Bottom Line: KD patients with YPT infection had CS significantly more frequently and treatment with RAISE protocol did not decrease the frequency of CS in our cohort, nor did YPT infection affect risk scores of no response to IVIG.However, our sample size was overly small to draw such conclusions.Additionally, further research is needed to determine whether early diagnosis of YPT can prevent KD from developing and reduce the incidence of CS.

View Article: PubMed Central - PubMed

Affiliation: Department of Pediatrics, Japanese Red Cross Society Himeji Hospital, Hyogo, Japan. tomoko.hatono@gmail.com.

ABSTRACT

Background: The etiology of Kawasaki disease (KD) is unknown. Reportedly, there is an association between KD and Yersinia pseudotuberculosis (YPT). Steroid therapy for KD patients with high risk of cardiac sequelae (CS) has been reported; however, the number of reports is limited.

Methods: We conducted a prospective study of 108 patients with newly diagnosed KD in one year to determine how many KD patients have positive anti-YPT antibody titers and/or positive anti-YPT-derived mitogen (YPM) antibody titers. In addition, we tried to identify clinical differences between KD patients in whom YPT infection was or not a contributing factor. We also compared clinical characteristics of patients treated with the protocol of the Randomized controlled trial to Assess Immunoglobulin plus Steroid Efficacy for Kawasaki disease (RAISE) study (RAISE group) and with the conventional Intravenous immunoglobulin (IVIG) protocol (conventional group).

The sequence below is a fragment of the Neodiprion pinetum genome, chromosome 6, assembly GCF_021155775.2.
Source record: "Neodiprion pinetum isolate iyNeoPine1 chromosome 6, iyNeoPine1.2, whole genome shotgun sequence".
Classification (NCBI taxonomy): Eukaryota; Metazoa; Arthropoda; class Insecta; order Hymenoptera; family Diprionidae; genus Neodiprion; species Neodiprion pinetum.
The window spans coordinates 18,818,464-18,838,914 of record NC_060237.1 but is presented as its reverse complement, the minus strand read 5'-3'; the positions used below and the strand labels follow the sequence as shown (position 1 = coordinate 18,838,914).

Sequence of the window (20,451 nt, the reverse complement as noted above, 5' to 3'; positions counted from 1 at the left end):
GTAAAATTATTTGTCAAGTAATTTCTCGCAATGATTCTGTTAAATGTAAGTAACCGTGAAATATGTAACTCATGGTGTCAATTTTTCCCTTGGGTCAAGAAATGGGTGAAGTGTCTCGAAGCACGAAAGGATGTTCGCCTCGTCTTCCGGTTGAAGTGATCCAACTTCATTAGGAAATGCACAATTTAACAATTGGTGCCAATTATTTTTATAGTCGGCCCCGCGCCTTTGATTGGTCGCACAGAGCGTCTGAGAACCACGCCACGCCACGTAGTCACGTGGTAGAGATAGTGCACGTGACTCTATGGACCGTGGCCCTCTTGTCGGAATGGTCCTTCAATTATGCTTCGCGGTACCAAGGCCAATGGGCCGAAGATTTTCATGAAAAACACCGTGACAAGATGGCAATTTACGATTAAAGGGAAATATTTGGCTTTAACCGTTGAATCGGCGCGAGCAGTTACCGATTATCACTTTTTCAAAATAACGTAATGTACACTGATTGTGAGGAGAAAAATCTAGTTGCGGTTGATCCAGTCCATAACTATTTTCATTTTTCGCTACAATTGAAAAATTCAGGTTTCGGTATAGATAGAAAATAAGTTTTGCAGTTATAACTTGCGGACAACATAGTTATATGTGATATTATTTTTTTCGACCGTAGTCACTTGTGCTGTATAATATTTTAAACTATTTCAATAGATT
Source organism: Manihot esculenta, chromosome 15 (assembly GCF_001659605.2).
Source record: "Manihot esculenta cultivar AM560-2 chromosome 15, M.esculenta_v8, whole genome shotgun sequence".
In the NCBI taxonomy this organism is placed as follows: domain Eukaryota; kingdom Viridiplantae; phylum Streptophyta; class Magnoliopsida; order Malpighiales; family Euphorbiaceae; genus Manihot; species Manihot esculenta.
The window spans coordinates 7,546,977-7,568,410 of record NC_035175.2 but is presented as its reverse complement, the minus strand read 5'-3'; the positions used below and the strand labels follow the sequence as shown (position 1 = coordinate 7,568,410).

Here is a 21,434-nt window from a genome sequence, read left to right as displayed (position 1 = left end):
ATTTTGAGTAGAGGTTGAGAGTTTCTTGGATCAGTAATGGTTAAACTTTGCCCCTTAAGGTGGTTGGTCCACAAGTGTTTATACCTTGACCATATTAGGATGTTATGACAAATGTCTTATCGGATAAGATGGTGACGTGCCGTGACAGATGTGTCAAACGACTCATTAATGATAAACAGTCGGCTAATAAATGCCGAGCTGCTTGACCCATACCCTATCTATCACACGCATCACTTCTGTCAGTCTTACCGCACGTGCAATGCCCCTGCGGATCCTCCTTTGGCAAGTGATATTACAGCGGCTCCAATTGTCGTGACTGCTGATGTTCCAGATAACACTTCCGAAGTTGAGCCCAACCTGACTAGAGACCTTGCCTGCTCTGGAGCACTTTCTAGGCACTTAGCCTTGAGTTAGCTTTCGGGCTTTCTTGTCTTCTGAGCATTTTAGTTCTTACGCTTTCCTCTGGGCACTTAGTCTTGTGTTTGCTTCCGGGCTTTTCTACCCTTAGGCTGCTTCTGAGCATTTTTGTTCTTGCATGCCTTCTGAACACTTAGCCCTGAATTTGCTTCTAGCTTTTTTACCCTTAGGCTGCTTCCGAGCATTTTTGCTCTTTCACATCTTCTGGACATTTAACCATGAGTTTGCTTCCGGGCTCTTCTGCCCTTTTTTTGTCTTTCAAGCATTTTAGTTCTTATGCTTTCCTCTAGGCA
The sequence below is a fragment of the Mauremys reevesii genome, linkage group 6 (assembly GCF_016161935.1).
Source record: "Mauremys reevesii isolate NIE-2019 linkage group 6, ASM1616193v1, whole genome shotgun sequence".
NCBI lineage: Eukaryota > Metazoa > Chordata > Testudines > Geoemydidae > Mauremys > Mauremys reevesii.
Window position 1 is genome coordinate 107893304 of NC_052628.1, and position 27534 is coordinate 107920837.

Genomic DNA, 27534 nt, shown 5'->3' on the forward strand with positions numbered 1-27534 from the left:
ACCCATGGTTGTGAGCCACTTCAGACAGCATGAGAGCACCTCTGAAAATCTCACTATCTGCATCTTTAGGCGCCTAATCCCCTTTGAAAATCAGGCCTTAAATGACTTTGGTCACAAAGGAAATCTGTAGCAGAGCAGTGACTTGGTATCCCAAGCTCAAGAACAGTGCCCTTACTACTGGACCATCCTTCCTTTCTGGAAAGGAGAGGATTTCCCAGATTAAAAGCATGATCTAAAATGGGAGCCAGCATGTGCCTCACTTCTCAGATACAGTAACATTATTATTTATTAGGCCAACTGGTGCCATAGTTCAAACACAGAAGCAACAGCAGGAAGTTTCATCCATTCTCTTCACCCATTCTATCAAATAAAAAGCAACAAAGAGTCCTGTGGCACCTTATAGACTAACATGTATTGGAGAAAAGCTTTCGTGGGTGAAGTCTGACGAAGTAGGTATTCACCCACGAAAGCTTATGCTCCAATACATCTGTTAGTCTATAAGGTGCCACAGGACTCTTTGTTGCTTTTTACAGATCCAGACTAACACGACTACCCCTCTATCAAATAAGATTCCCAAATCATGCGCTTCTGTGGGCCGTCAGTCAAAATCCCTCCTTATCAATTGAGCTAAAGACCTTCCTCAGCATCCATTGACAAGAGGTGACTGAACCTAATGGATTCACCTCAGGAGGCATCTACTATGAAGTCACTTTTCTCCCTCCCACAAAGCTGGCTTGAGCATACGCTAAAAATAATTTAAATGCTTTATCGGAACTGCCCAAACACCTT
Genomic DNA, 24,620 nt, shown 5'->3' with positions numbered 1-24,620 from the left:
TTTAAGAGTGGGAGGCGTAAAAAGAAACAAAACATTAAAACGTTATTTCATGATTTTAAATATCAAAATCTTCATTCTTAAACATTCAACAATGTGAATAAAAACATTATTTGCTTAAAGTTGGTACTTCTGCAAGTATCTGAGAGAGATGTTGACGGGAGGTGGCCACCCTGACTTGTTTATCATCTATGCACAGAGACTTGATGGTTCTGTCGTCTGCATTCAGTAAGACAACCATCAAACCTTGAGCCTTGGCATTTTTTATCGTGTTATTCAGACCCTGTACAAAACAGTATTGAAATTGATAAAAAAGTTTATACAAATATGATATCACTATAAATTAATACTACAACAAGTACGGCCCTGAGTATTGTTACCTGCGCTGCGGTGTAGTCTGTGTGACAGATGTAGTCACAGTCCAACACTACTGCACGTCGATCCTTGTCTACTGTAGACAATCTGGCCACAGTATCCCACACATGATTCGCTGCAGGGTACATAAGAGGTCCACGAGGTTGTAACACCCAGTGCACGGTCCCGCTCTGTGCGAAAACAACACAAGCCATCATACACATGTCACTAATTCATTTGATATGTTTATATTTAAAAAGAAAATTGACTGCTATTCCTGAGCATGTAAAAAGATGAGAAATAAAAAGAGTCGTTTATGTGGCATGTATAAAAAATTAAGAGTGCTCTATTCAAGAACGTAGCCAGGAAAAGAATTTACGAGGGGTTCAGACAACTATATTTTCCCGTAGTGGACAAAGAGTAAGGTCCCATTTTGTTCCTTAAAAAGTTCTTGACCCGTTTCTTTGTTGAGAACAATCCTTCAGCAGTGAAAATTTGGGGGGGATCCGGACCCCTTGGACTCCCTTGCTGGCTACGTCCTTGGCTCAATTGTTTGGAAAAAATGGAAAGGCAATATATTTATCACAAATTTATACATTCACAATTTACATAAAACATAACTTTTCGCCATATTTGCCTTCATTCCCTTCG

Results: Eleven patients (10%) were positive for anti-YPT and/or anti-YPM antibodies (positive group) and 97 (90%) were negative (negative group). Cardiac sequelae (CS) occurred significantly more frequently in the positive than the negative group (two patients, 18% vs one patient, 1%, p = 0.027). Forty patients were in the RAISE group. Two of 40 (5%) in the RAISE group and one of 68 (1.47%) in the conventional group had CS (p = 0.55).

Conclusions: KD patients with YPT infection had CS significantly more frequently and treatment with RAISE protocol did not decrease the frequency of CS in our cohort, nor did YPT infection affect risk scores of no response to IVIG. However, our sample size was overly small to draw such conclusions. Further investigation in a larger cohort is necessary to confirm our findings. Additionally, further research is needed to determine whether early diagnosis of YPT can prevent KD from developing and reduce the incidence of CS.

No MeSH data available.


Related in: MedlinePlus